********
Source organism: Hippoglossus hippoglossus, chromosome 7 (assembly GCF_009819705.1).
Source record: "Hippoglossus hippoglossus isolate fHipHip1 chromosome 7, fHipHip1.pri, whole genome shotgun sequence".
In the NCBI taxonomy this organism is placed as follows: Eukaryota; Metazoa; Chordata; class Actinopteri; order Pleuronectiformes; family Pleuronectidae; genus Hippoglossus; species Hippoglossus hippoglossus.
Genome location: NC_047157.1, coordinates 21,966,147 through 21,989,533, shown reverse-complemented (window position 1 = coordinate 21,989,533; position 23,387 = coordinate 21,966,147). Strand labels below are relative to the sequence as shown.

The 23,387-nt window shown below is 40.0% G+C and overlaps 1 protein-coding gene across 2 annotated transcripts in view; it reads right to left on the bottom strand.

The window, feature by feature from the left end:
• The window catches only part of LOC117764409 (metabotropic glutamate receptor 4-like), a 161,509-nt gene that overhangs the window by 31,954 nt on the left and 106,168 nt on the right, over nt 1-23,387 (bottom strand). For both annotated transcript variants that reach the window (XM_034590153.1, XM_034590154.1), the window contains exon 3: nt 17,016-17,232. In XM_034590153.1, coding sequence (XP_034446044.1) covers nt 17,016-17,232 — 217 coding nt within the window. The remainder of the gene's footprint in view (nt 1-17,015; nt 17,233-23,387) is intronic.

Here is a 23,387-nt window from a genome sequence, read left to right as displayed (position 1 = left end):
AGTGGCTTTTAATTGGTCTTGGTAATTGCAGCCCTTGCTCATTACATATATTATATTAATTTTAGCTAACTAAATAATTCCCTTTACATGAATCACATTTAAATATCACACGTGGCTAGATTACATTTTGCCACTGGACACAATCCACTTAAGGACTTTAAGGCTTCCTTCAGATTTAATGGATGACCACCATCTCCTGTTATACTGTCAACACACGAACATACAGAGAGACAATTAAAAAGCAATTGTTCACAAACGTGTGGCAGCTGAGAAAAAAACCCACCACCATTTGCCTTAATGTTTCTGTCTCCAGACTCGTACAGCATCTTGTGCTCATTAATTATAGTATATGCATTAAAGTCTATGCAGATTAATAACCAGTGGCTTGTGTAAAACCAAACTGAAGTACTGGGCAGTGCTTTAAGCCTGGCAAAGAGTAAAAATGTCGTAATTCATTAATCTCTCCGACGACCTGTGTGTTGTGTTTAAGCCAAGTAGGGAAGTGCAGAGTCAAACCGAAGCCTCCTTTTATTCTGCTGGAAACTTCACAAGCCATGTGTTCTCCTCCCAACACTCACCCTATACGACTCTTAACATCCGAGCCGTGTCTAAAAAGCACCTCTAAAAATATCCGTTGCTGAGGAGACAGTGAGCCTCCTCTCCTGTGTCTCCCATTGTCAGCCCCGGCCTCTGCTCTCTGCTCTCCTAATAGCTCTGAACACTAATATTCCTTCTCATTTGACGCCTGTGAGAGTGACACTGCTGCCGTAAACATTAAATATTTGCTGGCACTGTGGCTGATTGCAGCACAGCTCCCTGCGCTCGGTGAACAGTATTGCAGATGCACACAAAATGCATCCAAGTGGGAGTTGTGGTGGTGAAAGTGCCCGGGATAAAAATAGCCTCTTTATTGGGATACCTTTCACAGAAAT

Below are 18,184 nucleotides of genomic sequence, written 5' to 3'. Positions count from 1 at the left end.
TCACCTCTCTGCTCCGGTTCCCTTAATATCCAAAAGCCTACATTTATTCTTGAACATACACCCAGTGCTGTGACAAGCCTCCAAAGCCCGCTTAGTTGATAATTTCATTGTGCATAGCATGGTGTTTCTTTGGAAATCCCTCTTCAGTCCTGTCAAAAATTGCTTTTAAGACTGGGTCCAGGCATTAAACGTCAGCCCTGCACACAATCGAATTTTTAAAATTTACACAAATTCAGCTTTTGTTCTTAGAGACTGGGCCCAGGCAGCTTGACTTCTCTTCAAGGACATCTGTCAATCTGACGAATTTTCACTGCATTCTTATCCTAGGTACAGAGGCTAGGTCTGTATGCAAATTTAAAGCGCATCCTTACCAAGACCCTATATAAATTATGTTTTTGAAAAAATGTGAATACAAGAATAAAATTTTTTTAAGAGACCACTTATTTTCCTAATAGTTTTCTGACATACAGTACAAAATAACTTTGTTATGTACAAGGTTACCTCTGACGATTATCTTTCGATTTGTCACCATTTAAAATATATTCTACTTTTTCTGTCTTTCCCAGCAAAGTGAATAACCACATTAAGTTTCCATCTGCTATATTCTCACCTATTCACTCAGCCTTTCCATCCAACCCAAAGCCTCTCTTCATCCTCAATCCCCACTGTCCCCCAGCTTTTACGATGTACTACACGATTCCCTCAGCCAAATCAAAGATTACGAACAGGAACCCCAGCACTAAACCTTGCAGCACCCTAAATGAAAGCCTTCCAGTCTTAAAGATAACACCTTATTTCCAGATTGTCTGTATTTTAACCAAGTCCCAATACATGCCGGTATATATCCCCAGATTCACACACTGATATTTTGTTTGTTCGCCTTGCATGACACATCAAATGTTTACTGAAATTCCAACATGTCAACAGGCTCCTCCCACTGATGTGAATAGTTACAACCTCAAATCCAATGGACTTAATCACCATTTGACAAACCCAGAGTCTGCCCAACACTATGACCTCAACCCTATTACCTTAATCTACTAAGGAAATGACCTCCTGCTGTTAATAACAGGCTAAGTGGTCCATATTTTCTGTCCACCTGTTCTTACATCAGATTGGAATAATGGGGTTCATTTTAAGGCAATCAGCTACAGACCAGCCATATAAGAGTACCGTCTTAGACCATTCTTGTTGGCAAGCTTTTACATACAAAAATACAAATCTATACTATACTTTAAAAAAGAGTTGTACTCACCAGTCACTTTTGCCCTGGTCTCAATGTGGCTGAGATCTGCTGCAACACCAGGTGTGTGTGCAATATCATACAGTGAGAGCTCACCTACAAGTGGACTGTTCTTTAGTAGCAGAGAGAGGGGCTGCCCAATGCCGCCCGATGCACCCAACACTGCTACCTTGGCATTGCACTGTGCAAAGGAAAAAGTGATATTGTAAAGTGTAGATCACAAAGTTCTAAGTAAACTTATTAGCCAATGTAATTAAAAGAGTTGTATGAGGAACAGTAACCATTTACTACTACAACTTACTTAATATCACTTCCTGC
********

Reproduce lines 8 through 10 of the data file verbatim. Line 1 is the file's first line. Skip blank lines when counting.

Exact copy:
Here is a 23,387-nt window from a genome sequence, read left to right as displayed (position 1 = left end):
AGTGGCTTTTAATTGGTCTTGGTAATTGCAGCCCTTGCTCATTACATATATTATATTAATTTTAGCTAACTAAATAATTCCCTTTACATGAATCACATTTAAATATCACACGTGGCTAGATTACATTTTGCCACTGGACACAATCCACTTAAGGACTTTAAGGCTTCCTTCAGATTTAATGGATGACCACCATCTCCTGTTATACTGTCAACACACGAACATACAGAGAGACAATTAAAAAGCAATTGTTCACAAACGTGTGGCAGCTGAGAAAAAAACCCACCACCATTTGCCTTAATGTTTCTGTCTCCAGACTCGTACAGCATCTTGTGCTCATTAATTATAGTATATGCATTAAAGTCTATGCAGATTAATAACCAGTGGCTTGTGTAAAACCAAACTGAAGTACTGGGCAGTGCTTTAAGCCTGGCAAAGAGTAAAAATGTCGTAATTCATTAATCTCTCCGACGACCTGTGTGTTGTGTTTAAGCCAAGTAGGGAAGTGCAGAGTCAAACCGAAGCCTCCTTTTATTCTGCTGGAAACTTCACAAGCCATGTGTTCTCCTCCCAACACTCACCCTATACGACTCTTAACATCCGAGCCGTGTCTAAAAAGCACCTCTAAAAATATCCGTTGCTGAGGAGACAGTGAGCCTCCTCTCCTGTGTCTCCCATTGTCAGCCCCGGCCTCTGCTCTCTGCTCTCCTAATAGCTCTGAACACTAATATTCCTTCTCATTTGACGCCTGTGAGAGTGACACTGCTGCCGTAAACATTAAATATTTGCTGGCACTGTGGCTGATTGCAGCACAGCTCCCTGCGCTCGGTGAACAGTATTGCAGATGCACACAAAATGCATCCAAGTGGGAGTTGTGGTGGTGAAAGTGCCCGGGATAAAAATAGCCTCTTTATTGGGATACCTTTCACAGAAAT

Below are 18,184 nucleotides of genomic sequence, written 5' to 3'. Positions count from 1 at the left end.